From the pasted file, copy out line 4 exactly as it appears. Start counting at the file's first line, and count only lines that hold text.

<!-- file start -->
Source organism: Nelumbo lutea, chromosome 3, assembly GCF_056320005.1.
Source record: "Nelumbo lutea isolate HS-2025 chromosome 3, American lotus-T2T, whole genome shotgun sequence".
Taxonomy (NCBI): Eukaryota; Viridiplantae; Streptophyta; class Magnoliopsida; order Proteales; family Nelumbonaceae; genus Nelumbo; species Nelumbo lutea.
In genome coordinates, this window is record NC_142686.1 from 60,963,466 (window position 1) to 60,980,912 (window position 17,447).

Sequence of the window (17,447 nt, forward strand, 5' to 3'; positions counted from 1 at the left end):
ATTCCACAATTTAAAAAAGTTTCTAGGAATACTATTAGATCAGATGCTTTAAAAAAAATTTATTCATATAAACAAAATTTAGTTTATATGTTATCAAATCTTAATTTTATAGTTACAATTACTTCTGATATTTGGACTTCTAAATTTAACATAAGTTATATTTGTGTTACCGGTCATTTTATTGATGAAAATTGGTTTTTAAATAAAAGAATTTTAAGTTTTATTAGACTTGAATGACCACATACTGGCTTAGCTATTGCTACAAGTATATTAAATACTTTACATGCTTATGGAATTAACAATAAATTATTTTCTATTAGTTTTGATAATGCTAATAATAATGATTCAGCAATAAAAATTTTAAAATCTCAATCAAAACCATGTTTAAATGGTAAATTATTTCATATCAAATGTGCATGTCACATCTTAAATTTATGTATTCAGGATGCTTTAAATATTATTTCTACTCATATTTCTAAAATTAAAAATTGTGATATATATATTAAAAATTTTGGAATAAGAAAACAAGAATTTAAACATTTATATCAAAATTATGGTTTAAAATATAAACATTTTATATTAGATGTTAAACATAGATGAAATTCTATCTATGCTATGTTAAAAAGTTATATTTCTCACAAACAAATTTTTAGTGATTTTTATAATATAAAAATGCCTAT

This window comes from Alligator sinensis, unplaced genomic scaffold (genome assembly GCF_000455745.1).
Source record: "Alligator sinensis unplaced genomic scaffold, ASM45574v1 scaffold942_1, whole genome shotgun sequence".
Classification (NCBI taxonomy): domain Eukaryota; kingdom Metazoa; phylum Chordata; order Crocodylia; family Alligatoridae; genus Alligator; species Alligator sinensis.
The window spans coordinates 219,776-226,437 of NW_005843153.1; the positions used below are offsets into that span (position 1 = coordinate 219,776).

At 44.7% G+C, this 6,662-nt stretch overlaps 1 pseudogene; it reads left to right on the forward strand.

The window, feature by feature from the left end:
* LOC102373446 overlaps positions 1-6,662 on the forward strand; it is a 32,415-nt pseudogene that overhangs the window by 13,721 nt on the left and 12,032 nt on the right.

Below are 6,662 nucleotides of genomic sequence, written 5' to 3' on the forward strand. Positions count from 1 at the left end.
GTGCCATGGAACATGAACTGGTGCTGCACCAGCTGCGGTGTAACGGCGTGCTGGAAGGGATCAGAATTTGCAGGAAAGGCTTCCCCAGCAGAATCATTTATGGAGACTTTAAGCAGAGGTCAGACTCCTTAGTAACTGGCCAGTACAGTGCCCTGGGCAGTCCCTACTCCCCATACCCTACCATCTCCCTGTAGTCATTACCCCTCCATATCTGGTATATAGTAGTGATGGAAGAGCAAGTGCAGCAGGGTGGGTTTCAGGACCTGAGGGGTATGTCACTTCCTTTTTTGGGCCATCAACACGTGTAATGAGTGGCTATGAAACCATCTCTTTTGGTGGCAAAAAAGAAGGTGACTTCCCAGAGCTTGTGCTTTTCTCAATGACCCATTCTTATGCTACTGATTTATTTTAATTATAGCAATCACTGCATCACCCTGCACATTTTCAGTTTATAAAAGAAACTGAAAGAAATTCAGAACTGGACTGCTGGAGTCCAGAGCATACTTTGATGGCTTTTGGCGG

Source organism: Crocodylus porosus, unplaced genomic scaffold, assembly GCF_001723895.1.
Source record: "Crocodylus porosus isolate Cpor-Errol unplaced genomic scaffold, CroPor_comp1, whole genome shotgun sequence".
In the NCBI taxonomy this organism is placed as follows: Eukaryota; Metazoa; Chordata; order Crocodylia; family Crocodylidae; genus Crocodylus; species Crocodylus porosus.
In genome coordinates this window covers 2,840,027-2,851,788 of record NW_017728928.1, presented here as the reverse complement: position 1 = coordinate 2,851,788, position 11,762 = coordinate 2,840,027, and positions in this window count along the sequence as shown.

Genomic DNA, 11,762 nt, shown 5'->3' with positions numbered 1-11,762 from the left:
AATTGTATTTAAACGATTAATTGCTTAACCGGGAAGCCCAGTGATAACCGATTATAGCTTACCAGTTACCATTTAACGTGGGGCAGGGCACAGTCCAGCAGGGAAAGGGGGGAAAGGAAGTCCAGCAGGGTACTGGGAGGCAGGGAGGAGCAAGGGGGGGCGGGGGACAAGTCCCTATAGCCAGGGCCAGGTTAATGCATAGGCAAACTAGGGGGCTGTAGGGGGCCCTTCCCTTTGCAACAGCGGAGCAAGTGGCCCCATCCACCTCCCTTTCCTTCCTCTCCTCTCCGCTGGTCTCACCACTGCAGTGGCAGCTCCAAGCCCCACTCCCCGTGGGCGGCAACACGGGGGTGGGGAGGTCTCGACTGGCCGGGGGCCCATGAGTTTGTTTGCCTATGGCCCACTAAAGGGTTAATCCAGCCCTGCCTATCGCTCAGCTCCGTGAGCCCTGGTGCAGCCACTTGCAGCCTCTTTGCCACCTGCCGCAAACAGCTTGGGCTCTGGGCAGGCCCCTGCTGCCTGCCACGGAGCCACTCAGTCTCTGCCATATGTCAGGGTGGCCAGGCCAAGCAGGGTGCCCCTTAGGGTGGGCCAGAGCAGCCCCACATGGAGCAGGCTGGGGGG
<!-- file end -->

In genome coordinates, this window is record NC_142686.1 from 60,963,466 (window position 1) to 60,980,912 (window position 17,447).